Get Started

Fetching data#


Make sure you've completed Getting Started first.

../gqty refers to the generated directory.

GQty is a framework-agnostic GraphQL client, and can be used anywhere (we might add more bindings for other Frontend frameworks in the future).

Fetching data#


Accepts a callback, which will be recursively executed, until the data has been fetched (or an error occurs). The final result of the callback is returned as a promise.

If your request has any error, either from syntax or from the GraphQL API, it will always throw an instance of GQtyError (which is itself, an instance of Error)

import { query, resolved } from '../gqty'; resolved(() => { return query.helloWorld!; }) .then((data) => { // data == string }) .catch((err) => { // err == import("gqty").GQtyError });

You can specify options in the second argument, like forcing a refetch or isolating from existing cache.


inlineResolved is the exact same as resolved, but it returns the data straight away if it can.

const possibleData = inlineResolved(() => { return query.helloWorld!; }); if (possibleData instanceof Promise) { // data == Promise<string> // Waiting for data from API const data = await possibleData; // data == string } else { // possibleData == string }

Refetching data#


A special function that accepts object proxies, or functions.

When dealing with object proxies, it recovers all the history of the specific object down the tree of selections, and refetchs them, returning the same object back after all the resolutions are done.

On the other hand, when used with a function, it calls the function (using the core scheduler) ignoring possible nulls in the middle in the first pass, and returns whatever the function gave back as a promise.

import { query, refetch, resolved } from '../gqty'; // ... const data = await resolved(() => { const user = query.user; if (user) { return { id:, name:, }; } return null; }); // Later... // It will refetch 'id' & 'name' of 'query.user' const refetchedUser = await refetch(query.user);

Advanced Usages#

Operation name#

A custom operation name can be added to GraphQL queries, mutations and subscriptions.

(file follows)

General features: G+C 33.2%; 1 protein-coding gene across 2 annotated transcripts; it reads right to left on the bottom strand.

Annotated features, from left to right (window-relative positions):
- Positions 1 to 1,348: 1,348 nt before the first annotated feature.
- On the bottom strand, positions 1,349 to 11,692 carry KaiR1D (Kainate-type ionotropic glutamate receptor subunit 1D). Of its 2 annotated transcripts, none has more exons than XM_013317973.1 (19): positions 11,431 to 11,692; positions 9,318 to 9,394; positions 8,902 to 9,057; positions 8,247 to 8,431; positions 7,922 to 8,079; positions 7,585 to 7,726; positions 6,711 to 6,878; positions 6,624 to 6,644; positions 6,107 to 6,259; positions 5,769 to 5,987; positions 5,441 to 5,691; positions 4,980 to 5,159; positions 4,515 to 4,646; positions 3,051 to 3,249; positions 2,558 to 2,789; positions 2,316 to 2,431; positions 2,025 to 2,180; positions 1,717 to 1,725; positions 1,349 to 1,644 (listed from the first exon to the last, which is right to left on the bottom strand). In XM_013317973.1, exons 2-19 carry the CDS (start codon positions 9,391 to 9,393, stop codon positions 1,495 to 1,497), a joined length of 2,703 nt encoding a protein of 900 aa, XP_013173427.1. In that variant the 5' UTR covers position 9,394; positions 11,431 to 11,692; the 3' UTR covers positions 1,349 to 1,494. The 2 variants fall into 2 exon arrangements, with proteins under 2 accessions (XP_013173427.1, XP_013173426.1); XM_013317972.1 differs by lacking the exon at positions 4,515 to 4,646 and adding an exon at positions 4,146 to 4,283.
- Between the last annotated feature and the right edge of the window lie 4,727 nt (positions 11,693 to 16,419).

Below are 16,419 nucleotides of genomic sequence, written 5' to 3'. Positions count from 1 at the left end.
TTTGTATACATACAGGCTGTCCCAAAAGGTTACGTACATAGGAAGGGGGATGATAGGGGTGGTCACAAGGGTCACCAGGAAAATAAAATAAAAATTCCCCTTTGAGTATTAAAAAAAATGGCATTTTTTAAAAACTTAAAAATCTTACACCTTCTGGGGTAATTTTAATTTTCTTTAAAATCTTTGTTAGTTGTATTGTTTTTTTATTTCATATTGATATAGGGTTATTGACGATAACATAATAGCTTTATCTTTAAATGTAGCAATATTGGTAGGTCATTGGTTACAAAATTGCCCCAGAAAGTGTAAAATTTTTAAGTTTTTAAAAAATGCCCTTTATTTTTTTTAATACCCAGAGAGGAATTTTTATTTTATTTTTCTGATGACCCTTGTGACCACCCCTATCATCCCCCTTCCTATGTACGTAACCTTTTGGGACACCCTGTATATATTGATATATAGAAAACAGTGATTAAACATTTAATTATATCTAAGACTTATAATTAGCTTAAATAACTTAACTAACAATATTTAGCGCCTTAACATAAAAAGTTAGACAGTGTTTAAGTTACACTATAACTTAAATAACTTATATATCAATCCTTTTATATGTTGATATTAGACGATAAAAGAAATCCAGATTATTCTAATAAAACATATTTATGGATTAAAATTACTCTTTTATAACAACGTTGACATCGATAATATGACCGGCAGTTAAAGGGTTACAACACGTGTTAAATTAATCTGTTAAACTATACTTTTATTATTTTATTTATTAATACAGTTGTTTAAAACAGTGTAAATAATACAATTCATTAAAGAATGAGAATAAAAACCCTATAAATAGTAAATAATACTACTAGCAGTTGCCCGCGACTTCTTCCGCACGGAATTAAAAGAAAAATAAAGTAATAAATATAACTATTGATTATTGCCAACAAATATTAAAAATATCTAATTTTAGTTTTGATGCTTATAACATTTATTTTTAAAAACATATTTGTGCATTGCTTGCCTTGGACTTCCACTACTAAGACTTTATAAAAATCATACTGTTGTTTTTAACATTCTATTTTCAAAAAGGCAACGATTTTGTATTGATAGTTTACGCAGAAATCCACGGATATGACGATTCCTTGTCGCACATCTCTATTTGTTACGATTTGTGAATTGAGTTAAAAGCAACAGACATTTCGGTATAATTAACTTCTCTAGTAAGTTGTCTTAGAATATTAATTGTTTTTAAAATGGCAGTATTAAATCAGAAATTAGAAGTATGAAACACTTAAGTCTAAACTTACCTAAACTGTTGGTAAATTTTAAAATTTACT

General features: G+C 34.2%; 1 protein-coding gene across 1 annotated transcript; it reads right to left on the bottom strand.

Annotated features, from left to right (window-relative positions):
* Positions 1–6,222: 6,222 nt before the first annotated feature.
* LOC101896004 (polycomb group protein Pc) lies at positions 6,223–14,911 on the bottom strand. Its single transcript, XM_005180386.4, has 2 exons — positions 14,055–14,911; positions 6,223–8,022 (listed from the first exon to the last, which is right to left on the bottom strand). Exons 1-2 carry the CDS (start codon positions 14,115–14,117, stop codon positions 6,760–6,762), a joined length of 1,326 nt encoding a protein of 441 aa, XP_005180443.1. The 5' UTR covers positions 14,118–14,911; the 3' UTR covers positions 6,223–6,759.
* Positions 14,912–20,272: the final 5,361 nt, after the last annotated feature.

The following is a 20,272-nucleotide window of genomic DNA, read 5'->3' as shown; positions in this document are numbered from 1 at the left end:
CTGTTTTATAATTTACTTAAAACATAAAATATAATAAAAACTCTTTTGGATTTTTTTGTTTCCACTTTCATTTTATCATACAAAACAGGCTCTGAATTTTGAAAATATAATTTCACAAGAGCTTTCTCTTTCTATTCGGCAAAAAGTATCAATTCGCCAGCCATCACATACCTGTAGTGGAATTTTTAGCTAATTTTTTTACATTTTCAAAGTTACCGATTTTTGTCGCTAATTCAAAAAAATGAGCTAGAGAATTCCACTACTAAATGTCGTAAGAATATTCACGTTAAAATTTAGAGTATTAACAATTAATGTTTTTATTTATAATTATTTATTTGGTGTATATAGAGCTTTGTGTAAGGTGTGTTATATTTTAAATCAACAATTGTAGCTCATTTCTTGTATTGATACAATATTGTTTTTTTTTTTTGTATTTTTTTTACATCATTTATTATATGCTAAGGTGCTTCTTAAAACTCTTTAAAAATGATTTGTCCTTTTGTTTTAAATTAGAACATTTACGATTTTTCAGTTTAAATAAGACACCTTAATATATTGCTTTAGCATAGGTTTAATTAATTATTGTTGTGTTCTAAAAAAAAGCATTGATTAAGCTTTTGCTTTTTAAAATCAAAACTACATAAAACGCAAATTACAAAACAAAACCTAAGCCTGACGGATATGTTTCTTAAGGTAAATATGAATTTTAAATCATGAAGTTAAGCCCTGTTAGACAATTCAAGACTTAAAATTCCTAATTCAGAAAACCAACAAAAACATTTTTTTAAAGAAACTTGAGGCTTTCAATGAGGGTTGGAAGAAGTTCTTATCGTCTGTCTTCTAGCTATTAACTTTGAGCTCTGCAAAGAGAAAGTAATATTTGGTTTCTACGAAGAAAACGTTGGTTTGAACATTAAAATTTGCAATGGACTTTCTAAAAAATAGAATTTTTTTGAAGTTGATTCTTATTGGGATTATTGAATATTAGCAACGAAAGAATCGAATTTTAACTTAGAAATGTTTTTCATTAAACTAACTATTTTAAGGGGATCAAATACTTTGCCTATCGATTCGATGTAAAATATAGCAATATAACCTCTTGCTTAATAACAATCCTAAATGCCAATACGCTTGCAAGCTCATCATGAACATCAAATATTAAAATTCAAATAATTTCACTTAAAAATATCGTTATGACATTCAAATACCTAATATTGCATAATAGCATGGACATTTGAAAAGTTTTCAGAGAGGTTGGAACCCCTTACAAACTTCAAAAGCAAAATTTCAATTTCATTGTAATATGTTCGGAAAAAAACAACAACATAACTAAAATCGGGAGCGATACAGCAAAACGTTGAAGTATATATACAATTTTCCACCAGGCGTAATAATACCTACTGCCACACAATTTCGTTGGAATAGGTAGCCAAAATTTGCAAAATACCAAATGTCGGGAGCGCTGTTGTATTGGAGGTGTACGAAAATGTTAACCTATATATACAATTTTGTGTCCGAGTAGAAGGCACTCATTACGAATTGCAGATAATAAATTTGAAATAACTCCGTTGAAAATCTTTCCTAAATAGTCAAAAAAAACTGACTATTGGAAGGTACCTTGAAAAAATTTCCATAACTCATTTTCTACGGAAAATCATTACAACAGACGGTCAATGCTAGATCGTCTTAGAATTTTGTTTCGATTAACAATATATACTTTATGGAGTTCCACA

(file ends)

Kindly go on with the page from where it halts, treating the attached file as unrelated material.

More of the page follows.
This is useful when mocking for unit tests, and advanced server logics.

import { query, resolved, inlineResolved } from '../gqty'; resolved(() => query.helloWorld, { operationName: 'MyQuery' }); inlineResolved(() => query.helloWorld, { operationName: 'MyQuery' });

Both resolved and inlineResolved above will generate the following query:

query MyQuery { helloWorld }


The function track accepts a callback that gets automatically called every time related data arrives or related cache changes, particularly useful for subscriptions, but it also works for queries.

The returned function stop unsubscribes and stops tracking and data is an object that has a field .current that has the latest returned value from the callback.

import { track, subscription } from '../gqty'; const { stop, data } = track(() => { return subscription.newNotification; }); // data.current === string | undefined setTimeout(() => { stop(); }, 5000);

track options#

track( (info) => { /** * info === { type: "initial" | "cache_change" } **/ }, { onError(err) { /** * err === GQtyError **/ console.error(err); }, // Refetch on initial call refetch: true, } );

The scheduler#

GQty exposes the Scheduler API, which is used by the helper functions above.

import { query, client } from '../gqty'; async function Example() { query.helloWorld; await client.scheduler.resolving?.promise; // string const helloWorld = query.helloWorld!; }

Error handling#

The scheduler resolves to a promise of a GQtyError:

async function Example() { query.helloWorld; await client.scheduler.resolving?.promise.then(({ error }) => { // error == import("gqty").GQtyError | undefined if (error) { throw error; } }); }